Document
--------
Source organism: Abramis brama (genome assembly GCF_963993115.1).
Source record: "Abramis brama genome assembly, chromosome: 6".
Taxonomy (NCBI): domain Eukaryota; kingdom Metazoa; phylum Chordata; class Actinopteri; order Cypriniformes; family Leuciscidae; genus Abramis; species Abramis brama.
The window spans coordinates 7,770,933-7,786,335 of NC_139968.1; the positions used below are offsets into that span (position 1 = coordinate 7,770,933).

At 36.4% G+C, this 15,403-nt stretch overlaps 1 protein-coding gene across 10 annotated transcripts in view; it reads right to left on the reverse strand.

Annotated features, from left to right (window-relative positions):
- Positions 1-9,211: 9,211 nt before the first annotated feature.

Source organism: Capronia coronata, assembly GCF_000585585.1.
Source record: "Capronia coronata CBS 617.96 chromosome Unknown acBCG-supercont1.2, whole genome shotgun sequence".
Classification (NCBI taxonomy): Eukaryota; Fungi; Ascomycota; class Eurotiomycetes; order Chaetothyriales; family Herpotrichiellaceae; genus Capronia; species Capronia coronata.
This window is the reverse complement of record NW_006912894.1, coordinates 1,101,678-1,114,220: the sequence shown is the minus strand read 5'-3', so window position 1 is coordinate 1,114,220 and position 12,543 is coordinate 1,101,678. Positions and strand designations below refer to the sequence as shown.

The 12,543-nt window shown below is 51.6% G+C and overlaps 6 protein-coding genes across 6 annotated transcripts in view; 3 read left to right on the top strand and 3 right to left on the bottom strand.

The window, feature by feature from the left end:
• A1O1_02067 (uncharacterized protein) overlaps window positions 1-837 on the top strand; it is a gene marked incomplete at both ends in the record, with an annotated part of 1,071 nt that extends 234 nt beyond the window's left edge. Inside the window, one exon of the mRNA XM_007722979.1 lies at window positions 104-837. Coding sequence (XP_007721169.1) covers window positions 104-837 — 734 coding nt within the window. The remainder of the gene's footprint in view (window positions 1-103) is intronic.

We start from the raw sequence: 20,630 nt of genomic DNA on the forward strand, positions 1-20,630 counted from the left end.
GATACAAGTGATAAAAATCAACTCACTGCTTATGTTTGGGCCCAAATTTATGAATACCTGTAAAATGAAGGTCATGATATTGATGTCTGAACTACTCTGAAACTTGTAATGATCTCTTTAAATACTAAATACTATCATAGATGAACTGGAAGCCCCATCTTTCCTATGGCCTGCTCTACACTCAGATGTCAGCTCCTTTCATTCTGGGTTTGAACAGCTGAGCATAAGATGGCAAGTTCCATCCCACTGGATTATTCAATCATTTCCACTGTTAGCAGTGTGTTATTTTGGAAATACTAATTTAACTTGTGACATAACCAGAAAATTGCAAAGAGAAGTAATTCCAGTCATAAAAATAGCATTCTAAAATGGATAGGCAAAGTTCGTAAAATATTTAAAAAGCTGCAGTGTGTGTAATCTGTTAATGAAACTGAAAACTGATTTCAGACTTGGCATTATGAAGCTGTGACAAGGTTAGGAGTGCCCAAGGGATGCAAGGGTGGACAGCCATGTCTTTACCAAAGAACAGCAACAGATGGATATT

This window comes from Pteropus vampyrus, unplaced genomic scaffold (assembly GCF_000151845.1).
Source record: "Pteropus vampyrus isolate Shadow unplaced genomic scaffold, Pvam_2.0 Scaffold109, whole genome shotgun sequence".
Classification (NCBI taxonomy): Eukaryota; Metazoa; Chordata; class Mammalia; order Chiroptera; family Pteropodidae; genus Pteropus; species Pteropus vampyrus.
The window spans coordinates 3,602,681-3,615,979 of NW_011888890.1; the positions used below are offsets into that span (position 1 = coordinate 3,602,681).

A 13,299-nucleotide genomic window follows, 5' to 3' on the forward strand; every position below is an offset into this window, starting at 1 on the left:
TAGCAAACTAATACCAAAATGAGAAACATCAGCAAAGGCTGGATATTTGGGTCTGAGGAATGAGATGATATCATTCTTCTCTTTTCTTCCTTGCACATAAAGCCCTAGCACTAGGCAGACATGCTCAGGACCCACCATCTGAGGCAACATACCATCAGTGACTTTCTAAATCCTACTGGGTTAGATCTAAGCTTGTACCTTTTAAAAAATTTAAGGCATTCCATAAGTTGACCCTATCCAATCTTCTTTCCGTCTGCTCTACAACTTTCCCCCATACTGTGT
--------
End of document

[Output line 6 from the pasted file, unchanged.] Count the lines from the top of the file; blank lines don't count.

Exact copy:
Annotated features, from left to right (window-relative positions):